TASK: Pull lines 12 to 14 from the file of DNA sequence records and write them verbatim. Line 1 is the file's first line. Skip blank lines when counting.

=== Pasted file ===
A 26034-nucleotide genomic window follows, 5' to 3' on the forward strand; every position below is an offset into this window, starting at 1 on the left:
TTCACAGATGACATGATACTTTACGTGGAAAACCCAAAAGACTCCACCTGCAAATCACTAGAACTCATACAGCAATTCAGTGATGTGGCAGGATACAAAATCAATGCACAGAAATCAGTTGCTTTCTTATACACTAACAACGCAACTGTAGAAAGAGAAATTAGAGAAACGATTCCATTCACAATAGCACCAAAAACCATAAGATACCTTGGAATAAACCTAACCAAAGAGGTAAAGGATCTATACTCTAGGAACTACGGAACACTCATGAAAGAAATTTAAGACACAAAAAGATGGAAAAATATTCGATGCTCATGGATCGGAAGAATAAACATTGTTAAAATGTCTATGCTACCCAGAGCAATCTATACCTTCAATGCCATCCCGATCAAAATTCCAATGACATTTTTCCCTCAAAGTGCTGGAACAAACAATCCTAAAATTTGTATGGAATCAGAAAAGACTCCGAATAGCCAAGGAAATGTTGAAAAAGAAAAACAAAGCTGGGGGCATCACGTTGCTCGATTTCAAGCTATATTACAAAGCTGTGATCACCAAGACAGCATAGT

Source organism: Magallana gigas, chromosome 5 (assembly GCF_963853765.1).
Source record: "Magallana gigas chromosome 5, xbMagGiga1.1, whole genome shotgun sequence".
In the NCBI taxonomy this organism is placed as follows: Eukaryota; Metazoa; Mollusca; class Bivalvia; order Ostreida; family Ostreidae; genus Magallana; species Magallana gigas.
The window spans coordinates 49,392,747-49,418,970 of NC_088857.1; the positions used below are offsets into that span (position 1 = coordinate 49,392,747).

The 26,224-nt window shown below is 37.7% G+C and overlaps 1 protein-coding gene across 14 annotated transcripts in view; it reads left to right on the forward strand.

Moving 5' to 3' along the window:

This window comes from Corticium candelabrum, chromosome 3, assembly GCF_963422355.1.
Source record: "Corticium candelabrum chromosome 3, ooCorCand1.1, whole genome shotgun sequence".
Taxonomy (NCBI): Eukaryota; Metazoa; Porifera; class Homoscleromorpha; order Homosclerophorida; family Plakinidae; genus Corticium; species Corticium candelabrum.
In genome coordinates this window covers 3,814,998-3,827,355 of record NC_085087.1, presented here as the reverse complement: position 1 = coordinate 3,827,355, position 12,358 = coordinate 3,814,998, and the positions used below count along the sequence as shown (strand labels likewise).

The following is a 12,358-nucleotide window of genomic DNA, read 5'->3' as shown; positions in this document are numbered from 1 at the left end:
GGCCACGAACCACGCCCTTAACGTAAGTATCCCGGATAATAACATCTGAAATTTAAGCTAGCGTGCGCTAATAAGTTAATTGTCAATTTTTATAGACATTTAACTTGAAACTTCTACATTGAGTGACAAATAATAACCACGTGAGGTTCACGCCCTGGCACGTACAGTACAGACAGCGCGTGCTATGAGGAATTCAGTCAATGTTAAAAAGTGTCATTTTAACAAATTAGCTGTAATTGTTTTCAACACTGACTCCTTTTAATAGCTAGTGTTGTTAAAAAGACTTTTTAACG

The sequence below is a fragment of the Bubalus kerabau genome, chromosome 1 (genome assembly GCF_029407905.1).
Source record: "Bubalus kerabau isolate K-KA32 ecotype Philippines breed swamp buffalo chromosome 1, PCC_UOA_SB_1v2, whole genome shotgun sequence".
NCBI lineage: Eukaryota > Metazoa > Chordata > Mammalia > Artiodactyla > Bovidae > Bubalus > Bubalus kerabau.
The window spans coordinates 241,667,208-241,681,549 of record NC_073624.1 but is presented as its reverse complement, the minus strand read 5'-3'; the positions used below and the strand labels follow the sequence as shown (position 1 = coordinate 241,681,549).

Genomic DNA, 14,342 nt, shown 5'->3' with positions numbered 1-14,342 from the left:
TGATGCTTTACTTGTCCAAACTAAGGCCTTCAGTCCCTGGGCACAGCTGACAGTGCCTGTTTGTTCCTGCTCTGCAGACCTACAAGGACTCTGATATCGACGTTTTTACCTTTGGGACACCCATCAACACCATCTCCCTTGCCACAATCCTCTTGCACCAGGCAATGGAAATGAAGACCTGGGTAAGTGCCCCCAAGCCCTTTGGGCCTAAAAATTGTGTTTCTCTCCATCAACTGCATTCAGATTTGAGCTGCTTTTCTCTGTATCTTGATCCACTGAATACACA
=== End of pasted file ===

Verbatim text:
In genome coordinates this window covers 3,814,998-3,827,355 of record NC_085087.1, presented here as the reverse complement: position 1 = coordinate 3,827,355, position 12,358 = coordinate 3,814,998, and the positions used below count along the sequence as shown (strand labels likewise).

The following is a 12,358-nucleotide window of genomic DNA, read 5'->3' as shown; positions in this document are numbered from 1 at the left end:
GGCCACGAACCACGCCCTTAACGTAAGTATCCCGGATAATAACATCTGAAATTTAAGCTAGCGTGCGCTAATAAGTTAATTGTCAATTTTTATAGACATTTAACTTGAAACTTCTACATTGAGTGACAAATAATAACCACGTGAGGTTCACGCCCTGGCACGTACAGTACAGACAGCGCGTGCTATGAGGAATTCAGTCAATGTTAAAAAGTGTCATTTTAACAAATTAGCTGTAATTGTTTTCAACACTGACTCCTTTTAATAGCTAGTGTTGTTAAAAAGACTTTTTAACG